One year after Xcel Energy’s community solar program was launched in Minnesota, only one project – out of more than 1,500 proposed – has been built.
But the utility, as well as solar backers in the state, expect the pace to pick up significantly in the coming year.
Xcel has sent out 120 megawatts of interconnection agreements and received signed documents from 46 applicants representing 43 MW at 13 sites, said Lee Gabler, senior director of customer strategy and solutions.
Once those agreements are signed, developers move on to the design and construction phase, he said.
Developers who have not returned interconnection agreements sent to them by Xcel are still likely looking at interconnection costs, financing, permitting and other issues that have to be resolved before moving forward, Gabler said.
Xcel Energy believes Minnesota’s community solar garden program will approve projects totaling “north of 250 megawatts” by the end of next year. “I view that (250 MW) as my floor,” he said.
Observers and industry sources are applauding the progress.
“We’re happy to see that Xcel is processing these applications, that’s all good news for us,” said David Shaffer of Minnesota Solar Energy Industries Association.
The community solar program has attracted an extraordinary amount of interest from developers. On the first day the program began last December, 420 applications were submitted.
Since then, 550 applications have been withdrawn but more than 1,500 remain in the queue in various stages of the process.
Xcel’s most recent monthly report to the state Public Utilities Commission shows 37 percent of applications were deemed “incomplete,” a significant drop from November.
Many delays are caused by solar developers not submitting all the necessary documentation or required follow-up information, Gabler said. In order to help developers the utility has begun a series of training sessions, he noted.
Xcel is processing applications as fast as possible because of the looming issue of the federal investment tax credit, Gabler said. The 30 percent tax credit drops to 10 percent in 2017 unless Congress votes to extend it.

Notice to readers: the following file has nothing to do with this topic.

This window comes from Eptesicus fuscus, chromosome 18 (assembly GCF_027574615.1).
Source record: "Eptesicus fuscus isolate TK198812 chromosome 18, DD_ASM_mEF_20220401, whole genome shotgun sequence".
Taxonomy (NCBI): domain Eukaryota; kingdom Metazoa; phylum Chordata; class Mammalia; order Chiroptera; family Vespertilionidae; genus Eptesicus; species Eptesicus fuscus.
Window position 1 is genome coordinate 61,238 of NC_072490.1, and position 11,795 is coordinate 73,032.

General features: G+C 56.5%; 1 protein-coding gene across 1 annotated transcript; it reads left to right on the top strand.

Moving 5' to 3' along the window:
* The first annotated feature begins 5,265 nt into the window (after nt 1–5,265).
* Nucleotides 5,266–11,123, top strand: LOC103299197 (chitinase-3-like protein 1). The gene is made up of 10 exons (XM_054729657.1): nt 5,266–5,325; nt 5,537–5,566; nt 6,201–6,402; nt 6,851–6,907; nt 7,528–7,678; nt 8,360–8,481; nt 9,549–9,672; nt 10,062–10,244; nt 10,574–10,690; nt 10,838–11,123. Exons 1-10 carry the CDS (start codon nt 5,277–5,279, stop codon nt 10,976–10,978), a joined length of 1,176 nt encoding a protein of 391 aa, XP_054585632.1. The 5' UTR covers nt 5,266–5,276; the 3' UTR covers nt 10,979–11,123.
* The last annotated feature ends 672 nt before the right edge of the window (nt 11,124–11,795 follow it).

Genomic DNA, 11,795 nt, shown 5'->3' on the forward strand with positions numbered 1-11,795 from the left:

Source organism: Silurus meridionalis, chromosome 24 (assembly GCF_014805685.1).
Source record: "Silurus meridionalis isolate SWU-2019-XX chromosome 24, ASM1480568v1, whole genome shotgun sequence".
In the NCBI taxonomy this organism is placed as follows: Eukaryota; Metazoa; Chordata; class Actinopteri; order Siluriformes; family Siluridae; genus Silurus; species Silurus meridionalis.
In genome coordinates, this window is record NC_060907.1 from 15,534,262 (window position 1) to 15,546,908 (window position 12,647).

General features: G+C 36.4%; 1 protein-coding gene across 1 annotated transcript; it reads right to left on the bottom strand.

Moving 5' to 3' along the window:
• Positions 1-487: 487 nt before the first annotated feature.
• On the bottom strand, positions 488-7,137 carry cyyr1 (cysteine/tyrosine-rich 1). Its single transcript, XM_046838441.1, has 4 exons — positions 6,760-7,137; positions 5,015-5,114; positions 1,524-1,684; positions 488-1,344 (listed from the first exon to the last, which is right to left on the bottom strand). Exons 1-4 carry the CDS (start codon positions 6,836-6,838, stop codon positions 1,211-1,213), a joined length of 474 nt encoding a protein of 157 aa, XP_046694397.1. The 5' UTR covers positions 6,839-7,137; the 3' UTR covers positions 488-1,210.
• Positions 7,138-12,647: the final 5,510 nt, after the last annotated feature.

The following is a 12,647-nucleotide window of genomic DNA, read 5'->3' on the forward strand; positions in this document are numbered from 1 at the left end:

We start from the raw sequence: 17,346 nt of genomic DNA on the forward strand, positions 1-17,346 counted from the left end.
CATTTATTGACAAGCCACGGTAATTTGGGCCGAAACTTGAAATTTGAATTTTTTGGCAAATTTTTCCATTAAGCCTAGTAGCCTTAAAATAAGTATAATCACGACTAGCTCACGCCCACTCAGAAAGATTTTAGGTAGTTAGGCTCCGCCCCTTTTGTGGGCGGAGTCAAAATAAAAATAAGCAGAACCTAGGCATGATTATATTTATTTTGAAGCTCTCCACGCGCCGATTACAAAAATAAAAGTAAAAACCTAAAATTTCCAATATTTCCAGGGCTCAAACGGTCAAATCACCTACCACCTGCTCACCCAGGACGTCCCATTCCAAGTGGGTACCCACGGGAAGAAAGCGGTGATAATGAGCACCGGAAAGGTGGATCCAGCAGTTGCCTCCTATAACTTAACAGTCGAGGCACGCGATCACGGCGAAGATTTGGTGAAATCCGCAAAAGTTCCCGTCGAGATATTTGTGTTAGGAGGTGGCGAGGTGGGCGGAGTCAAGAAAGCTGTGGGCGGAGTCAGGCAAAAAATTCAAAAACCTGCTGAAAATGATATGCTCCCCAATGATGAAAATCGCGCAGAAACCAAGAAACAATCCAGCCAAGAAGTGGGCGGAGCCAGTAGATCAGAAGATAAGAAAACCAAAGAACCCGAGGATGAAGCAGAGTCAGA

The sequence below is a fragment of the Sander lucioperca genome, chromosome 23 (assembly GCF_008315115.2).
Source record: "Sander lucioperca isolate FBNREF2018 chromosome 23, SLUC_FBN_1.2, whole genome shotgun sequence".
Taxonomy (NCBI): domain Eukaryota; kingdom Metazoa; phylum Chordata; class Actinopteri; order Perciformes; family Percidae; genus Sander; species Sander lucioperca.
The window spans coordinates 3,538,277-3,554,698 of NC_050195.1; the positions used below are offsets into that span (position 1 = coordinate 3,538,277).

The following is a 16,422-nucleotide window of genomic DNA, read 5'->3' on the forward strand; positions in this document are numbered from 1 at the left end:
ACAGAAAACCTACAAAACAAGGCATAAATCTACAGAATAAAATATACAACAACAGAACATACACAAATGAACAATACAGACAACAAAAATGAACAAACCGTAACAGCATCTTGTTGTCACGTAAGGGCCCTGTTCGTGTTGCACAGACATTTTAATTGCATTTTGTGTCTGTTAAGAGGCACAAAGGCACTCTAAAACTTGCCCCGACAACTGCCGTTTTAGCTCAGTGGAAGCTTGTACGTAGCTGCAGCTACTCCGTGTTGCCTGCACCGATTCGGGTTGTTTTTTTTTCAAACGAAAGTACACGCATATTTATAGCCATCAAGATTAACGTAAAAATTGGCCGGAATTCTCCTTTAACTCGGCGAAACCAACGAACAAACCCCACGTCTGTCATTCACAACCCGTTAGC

To be eligible for the tax credit a solar project has to be connected to the grid and producing power. With that in mind, Xcel is trying to provide more clarity to developers on the status of each project.
“The last thing I want is to have developers investing money in projects that may never go forward,” he said.
The challenge for developers
An approval from Xcel does not necessarily mean the community solar garden will be built. Shaffer suggests projects often take 10 months after receiving approval to get everything in place, and in the ground.
“In February you’ll know how many community solar gardens we’ll have,” he predicted. If the tax credit were to be extended, the timing issue would go away, Shaffer added.
GTM Research’s Cory Honeyman pointed out developers still face plenty of challenges. There’s a proof of concept requirement for Minnesota’s program, ranging from interconnection issues to landing enough subscribers to make it work.
“We’re cautiously optimistic but there are a lot of questions that have to be answered,” he said.
Procurement of materials can slow projects, as well as interconnection backlogs at certain popular sites on the grid, he said. Financing can also be an issue, especially in a community solar project that requires at least five subscribers.
Investors may have certain progress dates and subscription targets developers have to meet to receive financing.
“Most developers have to be close to fully subscribed before proceeding with construction,” he said.